Is “California’s Lowest Monthly Unemployment Rate Since the 1970s” Legit?

Employment statistics for July 2022 were released over the weekend by the EDD, showing new statewide unemployment records while noting several concerning trends.

According to the new statistics, California’s unemployment rate fell from 4.2% in June to 3.9% in July, hitting a new monthly low not seen since records began in 1976. For the seventh consecutive month , the number of employed Californians rose, with 84,800 non-farm payrolls added in July. By national monthly rates, California accounted for 16.1% of all new jobs nationwide in July, with the state contributing 477,600, or 14.5%, of the nation’s 3.296 million new jobs year-to-date. at the end of July.

Additionally, the number of unemployed Californians has fallen to its lowest level since 1979, with all private sector jobs lost during the COVID-19 pandemic now fully recovered.

“California people are returning to work with record high unemployment,” Gov. Gavin Newsom said over the weekend. “We have historic reserves and are putting money back into people’s pockets as we continue to lead the country’s economic recovery.”

However, despite the improving unemployment numbers, a closer look at the improving rate reveals many worrying trends. In particular, the overall loss of blue-collar jobs in California, the quality of jobs won, a decline in average income and the labor force participation rate have led many experts to believe that the COVID-19 job recovery in California might be more of a facade. , as experts have also warned in previous months.

“You have to look at the questions they’re not answering,” Raymond Fletcher, a Los Angeles-based economist specializing in underemployment, told The Globe on Monday. “Of course more people have jobs now, which is good on paper. But these jobs are no substitute for better paying jobs with benefits. These jobs usually pay less and have fewer benefits, if any. Or, due to the effects of the Big Quit and employers needing labor, the pay may now be just above minimum wage and come with insulting benefits. Restaurant jobs have been a big part of this new generation of jobs, so we’re seeing positions slightly above minimum wage to stay competitive for people. But those job seekers who lost their health insurance or 401k during the pandemic are now considering perks like “you can bring food home at night.” This is actually a big step forward for many.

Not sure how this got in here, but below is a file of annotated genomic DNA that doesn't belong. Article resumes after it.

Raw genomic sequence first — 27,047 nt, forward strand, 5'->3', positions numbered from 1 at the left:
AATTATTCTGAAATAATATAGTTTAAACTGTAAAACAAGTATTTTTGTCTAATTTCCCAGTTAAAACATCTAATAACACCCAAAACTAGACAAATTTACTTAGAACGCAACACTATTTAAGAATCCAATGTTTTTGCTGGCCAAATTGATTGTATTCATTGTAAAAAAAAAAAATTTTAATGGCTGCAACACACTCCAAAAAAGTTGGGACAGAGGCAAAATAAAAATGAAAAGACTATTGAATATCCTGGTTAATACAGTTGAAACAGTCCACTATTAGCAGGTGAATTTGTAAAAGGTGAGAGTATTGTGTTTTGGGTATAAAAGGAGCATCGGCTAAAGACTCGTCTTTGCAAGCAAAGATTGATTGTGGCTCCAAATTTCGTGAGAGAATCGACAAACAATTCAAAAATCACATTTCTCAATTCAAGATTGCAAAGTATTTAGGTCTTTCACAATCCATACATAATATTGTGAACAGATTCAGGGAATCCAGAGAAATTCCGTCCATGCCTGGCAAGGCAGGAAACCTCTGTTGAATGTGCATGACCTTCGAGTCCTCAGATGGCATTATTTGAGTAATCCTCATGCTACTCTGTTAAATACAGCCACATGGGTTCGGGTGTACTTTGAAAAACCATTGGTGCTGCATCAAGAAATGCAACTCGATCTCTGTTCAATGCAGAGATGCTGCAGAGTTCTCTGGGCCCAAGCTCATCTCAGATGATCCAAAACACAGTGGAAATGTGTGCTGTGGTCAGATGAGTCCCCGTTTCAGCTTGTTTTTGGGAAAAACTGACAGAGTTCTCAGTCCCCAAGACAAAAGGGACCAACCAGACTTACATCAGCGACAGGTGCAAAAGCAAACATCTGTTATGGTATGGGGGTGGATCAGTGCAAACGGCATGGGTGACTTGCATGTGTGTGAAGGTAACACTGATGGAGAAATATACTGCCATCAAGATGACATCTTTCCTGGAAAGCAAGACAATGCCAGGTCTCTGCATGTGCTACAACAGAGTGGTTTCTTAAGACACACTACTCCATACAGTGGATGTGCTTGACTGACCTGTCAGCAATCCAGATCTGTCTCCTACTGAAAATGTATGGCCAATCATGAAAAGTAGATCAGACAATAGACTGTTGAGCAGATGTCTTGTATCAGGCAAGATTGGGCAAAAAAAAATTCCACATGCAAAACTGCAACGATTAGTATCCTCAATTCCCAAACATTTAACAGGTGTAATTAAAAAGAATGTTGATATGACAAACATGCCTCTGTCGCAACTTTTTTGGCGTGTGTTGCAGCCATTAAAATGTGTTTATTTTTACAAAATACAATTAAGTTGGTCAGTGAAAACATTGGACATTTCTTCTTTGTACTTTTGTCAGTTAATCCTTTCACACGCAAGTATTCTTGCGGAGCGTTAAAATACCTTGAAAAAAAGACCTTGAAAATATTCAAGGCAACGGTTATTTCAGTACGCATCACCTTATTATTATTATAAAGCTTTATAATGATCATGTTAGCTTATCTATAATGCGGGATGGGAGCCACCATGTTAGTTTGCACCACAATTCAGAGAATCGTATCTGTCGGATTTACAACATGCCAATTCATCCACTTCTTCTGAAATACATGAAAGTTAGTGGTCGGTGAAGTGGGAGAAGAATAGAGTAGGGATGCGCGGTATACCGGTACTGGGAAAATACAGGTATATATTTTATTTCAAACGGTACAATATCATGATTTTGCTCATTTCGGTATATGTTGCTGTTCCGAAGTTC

Unemployment and underemployment statistics in California

“And blue-collar jobs in California are worse because they’re not usually replaced. Factories and distribution centers across the state have closed,” Fletcher continued. “And either don’t replace them. not in the affected areas, or they are replaced by warehouse and distribution jobs that pay less for more physical labor.”

“Even growth sectors, like trucking or nursing, have been hit hard by strikes or new laws that make these jobs much harder to do. Additionally, the state is bleeding higher paying jobs out of the state. All in all, the perfect storm is brewing behind these “good” figures. The unemployment rate is low, but it is supported by many menial and low-paying jobs rather than the better-paying jobs Californians need to meet higher expenses.

“The state, along with many localities, responded to all of this by raising the minimum wage or offering tax incentives for certain industries to stay. But that only worked to a certain extent, and it ignores a lot of other factories that lead to better jobs that pay better. The state needs to do better to keep workers away for California businesses in the state, but they also need to take a hard look at taxes and why many companies with these higher-paying jobs are leaving. Not to mention the affordable housing issues and the fact that despite low unemployment, homelessness remains a huge problem. Think about the juxtaposition here. We have an unemployment rate at rock bottom, but tens of thousands of people are still homeless in Los Angeles alone.

“These stats were supposed to be really good, but all they really do is hide the many employment and employment issues in California that can bring down those ‘good numbers’ at any time.”

August 2022 unemployment statistics are expected in mid-September.

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